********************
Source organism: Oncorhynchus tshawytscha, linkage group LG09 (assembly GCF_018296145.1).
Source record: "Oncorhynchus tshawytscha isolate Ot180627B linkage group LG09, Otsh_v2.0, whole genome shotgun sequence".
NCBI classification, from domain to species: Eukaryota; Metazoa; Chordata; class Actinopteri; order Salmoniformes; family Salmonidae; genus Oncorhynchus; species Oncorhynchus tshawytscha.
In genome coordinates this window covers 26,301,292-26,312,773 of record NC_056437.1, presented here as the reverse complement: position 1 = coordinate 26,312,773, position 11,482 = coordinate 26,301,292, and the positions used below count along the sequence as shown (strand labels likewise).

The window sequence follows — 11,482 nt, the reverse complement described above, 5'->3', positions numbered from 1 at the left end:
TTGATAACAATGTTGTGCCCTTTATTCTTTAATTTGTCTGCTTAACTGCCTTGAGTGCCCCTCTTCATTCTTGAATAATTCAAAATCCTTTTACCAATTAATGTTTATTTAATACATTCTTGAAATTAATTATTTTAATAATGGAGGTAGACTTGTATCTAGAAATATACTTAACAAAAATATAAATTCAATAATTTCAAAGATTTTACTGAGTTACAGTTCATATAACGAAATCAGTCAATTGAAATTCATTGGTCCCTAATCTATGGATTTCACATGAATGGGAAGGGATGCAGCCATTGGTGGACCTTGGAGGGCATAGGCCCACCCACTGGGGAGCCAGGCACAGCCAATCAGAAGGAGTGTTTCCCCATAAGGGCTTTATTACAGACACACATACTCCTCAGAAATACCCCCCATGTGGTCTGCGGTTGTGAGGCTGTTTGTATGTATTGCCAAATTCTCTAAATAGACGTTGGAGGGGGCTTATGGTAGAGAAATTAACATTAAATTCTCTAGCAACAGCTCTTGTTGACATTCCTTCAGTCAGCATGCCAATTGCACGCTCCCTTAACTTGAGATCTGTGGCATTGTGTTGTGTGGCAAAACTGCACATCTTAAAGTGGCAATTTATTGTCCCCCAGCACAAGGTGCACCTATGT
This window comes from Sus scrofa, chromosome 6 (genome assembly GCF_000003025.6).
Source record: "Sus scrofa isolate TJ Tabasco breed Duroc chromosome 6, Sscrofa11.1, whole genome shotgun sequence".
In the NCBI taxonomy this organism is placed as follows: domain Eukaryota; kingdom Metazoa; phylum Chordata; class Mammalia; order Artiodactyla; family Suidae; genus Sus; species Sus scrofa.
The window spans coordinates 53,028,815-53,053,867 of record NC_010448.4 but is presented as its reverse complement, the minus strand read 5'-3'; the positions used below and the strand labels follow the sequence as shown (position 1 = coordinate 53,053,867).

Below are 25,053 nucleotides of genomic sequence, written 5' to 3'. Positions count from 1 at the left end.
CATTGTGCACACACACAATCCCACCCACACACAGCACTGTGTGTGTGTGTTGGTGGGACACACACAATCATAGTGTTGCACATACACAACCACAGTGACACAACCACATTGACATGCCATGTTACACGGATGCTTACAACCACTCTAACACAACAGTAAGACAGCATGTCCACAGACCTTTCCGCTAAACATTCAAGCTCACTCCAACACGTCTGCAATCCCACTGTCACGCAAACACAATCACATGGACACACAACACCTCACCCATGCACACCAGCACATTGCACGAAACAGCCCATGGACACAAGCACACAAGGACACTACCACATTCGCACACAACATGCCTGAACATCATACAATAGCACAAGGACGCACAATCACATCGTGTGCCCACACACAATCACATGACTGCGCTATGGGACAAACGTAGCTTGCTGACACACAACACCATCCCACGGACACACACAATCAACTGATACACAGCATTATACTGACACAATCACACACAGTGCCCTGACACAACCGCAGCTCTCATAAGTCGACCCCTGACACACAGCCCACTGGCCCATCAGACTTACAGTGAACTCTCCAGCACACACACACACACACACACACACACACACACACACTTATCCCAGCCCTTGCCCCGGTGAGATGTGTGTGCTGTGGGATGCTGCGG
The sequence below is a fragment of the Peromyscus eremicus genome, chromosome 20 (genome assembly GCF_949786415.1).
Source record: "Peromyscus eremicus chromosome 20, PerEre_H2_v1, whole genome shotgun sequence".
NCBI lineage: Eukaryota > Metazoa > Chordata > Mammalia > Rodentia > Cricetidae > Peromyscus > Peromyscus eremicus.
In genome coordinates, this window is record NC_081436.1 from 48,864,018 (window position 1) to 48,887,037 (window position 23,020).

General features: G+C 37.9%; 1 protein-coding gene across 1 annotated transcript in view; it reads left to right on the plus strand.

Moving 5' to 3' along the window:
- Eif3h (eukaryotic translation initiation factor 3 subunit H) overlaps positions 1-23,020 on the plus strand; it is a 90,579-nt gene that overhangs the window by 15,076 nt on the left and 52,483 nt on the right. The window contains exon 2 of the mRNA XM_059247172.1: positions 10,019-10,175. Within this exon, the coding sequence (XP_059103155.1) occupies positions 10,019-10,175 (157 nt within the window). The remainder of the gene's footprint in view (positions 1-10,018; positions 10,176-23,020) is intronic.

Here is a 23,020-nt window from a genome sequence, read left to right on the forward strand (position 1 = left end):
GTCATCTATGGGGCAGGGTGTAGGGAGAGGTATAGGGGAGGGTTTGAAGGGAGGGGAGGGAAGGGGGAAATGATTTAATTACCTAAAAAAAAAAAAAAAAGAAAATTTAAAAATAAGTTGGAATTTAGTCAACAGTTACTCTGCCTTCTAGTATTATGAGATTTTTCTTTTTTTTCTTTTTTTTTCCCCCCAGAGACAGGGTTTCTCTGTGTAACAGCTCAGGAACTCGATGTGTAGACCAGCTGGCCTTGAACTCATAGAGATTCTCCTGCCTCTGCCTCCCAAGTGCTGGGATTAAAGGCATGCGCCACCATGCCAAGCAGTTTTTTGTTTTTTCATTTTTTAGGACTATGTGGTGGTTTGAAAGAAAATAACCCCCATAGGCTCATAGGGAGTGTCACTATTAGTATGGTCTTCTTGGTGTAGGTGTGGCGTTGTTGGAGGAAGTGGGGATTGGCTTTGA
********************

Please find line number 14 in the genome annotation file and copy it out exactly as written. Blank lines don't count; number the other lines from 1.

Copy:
Source record: "Peromyscus eremicus chromosome 20, PerEre_H2_v1, whole genome shotgun sequence".